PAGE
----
UNC Asheville’s new communal approach to stress and depression opens alternative avenues of conversation and support for students and staff.
The 2015 National Survey of Student Engagement reported UNCA as scoring higher than other participating schools in the Council of Public Liberal Arts Colleges in support services and organizations that create a positive community for students, faculty and staff.
“In our culture it’s accepted, if not expected, to be stressed and to be busy,” said Laura Jones, an assistant health and wellness professor who specializes in counseling and counselor education with an emphasis in public health.
“The goal is not to get rid of stress altogether, but to recognize how it benefits us and then to learn to regulate it,” Jones said.
Negative stressors affect a student’s brain, heart, skin, intestinal tract and have especially deleterious effects to sleep schedules, Jones said.
“We’re seeing depression a lot more now because we’re becoming more aware of it,” Jones said.
According to the American College Health Association’s 2015 National College Health Assessment report, 21.5 percent of students in the last 12 months have experienced stress that lowered an exam grade.
“Students are all juggling a lot,” Jones said. “I’m not sure that the question necessarily should be whether they’re too busy or not, but how are we supporting our students to help manage what they are juggling?”
One way to alleviate stress is through self-care, Jones said.
“Self-care is about being present in your life in a way that’s not chaotic,” Jones said. “In a sense it’s finding a rhythm and trusting yourself in that.”
It’s finding a way to reground, resettle and calm your system. It can be on a sunny day walking outside just feeling the sun on your skin. It’s all a sense of mindfulness, Jones said.
Active Minds works in tandem with the UNCA Health and Counseling Center, providing suicide talk lines and teaching students how to approach friends displaying symptoms of depression, 21-year-old Gabby Feinstein said.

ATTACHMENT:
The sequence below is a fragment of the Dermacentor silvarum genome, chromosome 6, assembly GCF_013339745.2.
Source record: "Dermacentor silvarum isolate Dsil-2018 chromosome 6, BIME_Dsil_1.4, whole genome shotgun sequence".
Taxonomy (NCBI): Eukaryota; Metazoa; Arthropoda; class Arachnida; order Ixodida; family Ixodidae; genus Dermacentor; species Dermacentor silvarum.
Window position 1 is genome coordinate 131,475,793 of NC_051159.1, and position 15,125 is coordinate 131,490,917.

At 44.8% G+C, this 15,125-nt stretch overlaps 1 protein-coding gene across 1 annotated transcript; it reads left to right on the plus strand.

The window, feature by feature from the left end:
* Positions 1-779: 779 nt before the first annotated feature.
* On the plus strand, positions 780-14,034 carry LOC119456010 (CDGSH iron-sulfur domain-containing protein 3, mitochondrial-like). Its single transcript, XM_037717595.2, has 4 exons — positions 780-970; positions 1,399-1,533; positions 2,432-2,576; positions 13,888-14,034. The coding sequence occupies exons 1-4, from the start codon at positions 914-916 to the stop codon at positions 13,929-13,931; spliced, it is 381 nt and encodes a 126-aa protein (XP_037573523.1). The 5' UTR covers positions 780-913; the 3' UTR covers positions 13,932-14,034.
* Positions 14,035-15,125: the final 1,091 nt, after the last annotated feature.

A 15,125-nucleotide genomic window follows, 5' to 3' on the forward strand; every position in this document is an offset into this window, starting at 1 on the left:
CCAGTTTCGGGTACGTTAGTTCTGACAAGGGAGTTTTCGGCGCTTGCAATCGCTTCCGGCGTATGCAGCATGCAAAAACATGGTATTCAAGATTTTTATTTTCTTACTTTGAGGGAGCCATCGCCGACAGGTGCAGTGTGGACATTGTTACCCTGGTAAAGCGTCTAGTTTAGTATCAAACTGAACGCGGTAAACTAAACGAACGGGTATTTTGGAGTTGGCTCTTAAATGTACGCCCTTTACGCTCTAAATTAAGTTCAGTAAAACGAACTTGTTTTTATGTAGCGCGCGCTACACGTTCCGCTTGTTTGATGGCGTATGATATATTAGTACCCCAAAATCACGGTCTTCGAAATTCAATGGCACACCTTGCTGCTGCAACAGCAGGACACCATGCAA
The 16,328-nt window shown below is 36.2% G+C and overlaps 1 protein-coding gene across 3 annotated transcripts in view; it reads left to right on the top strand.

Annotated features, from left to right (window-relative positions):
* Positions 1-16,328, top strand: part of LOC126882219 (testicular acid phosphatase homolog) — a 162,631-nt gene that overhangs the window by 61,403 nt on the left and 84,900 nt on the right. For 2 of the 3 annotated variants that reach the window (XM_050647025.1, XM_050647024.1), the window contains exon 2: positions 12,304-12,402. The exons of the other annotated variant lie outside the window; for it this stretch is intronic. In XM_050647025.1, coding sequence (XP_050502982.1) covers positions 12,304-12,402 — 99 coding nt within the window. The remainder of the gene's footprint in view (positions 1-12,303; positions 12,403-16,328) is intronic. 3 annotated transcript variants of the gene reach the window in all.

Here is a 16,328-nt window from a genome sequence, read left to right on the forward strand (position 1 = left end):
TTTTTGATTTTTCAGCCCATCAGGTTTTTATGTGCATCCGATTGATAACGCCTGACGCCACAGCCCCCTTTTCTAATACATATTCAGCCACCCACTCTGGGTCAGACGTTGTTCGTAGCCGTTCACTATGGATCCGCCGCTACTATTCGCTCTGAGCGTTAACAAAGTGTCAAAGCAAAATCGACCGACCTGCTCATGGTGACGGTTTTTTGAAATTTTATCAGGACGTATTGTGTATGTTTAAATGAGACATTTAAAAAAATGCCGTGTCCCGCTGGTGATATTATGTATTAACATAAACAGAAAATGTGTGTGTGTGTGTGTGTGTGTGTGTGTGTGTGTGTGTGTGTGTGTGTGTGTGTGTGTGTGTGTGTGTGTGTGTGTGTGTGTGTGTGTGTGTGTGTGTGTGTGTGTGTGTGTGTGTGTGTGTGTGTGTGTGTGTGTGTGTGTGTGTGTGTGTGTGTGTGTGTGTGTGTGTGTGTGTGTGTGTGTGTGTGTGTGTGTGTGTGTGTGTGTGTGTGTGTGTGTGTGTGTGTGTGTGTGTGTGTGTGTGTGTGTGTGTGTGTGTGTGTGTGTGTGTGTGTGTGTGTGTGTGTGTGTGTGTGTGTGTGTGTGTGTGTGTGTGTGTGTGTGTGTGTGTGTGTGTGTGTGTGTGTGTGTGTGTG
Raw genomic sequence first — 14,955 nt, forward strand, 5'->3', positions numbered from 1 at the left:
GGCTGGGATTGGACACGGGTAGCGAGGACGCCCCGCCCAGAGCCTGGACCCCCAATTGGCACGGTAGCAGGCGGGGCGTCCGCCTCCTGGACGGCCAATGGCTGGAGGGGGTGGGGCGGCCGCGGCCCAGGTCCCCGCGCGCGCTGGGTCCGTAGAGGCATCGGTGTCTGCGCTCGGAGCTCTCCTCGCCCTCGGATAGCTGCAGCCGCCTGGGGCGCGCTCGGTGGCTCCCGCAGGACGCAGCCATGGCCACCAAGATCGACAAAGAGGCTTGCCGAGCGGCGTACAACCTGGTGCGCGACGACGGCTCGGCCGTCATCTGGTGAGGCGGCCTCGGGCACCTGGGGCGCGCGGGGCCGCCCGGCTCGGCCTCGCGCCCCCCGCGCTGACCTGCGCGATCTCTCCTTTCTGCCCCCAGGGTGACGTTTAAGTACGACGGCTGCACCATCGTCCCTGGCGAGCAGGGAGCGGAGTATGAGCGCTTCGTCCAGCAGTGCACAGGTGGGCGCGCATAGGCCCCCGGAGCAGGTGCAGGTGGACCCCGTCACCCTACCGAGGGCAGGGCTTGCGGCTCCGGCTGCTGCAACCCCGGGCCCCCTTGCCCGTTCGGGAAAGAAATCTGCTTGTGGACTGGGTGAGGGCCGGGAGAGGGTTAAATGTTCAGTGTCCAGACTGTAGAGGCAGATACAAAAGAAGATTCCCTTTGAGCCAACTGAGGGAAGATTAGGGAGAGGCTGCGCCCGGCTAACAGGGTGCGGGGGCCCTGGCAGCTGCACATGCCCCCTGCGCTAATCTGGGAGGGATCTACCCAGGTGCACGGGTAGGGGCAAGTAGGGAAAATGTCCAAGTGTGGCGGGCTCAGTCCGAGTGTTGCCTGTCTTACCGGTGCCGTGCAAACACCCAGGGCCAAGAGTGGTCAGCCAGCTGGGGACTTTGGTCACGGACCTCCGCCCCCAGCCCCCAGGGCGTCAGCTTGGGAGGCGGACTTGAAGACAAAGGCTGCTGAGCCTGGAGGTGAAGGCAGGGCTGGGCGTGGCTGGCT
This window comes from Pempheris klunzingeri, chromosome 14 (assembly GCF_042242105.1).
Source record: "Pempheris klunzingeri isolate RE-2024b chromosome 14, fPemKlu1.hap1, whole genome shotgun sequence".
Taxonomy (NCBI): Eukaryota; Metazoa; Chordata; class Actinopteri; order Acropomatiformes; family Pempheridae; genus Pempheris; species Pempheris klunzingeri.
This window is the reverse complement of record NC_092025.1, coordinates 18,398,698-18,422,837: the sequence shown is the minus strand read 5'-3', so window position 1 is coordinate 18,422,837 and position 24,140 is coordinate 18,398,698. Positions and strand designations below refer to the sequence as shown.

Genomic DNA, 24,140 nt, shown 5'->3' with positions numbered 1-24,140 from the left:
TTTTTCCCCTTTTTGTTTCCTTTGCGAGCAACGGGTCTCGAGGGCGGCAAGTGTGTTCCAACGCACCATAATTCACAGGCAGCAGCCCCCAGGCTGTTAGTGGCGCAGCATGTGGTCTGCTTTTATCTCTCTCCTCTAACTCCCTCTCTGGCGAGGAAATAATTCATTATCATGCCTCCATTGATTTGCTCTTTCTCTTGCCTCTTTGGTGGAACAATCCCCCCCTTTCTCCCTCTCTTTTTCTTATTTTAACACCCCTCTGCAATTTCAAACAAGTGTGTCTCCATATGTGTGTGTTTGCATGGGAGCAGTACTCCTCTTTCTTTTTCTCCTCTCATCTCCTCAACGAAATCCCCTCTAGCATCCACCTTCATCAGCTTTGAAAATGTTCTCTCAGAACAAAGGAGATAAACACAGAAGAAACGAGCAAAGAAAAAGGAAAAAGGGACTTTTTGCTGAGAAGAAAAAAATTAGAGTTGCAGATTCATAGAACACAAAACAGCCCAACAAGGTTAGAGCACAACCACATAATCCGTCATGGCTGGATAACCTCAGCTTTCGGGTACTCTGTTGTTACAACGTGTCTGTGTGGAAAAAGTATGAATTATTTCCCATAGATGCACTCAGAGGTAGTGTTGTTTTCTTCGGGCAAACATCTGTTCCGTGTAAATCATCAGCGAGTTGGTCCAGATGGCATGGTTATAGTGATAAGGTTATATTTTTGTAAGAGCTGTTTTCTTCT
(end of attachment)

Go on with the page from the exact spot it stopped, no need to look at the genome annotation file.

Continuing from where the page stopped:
Feinstein, student president of UNCA’s chapter of Active Minds, takes 15 credit hours and works several positions dealing with health on campus and in the community.
“Mental health is definitely a subject that resonates with everyone, especially with college students,” Feinstein said.
According to the American College Health Association’s 2015 National College Health Assessment report, 28 percent of students felt overwhelming anxiety in the last two weeks.
“When I was presenting at the undergraduate research symposium my sophomore year, people were coming up to me and were so open about sharing their experiences with me,” Feinstein said. “It’s a great mindset to have for an organization like Active Minds on campus.”
Feinstein said Active Minds battles the stigma surrounding mental health issues on campus.
The National Alliance on Mental Illness’ “College Students Speak: A Survey Report on Mental Health,” cites stigma as the main barrier to students accessing mental health services.
“I think this is a nice little safe haven where we can share those experiences and combat them as a community,” Feinstein said.
According to the 2015 National Survey of Student Engagement, 72 percent of participating seniors said UNCA places great emphasis on the support for overall well-being of students.
“The RAs try their best to make it clear that they are a resource there if you need anything,” said Katie McDonald, interim community director of Overlook Hall and UNCA alumna.
More residents than you’d think are comfortable going to their RAs with mental health issues, but less than you would hope, McDonald said.
It’s important for students to know the pervasiveness of mental illness on campus, as well as how to support friends, according to The National Alliance on Mental Health.
“Part of it is reaching out and using the resources,” Jones said. “We as a community have a communal obligation to help support one another.”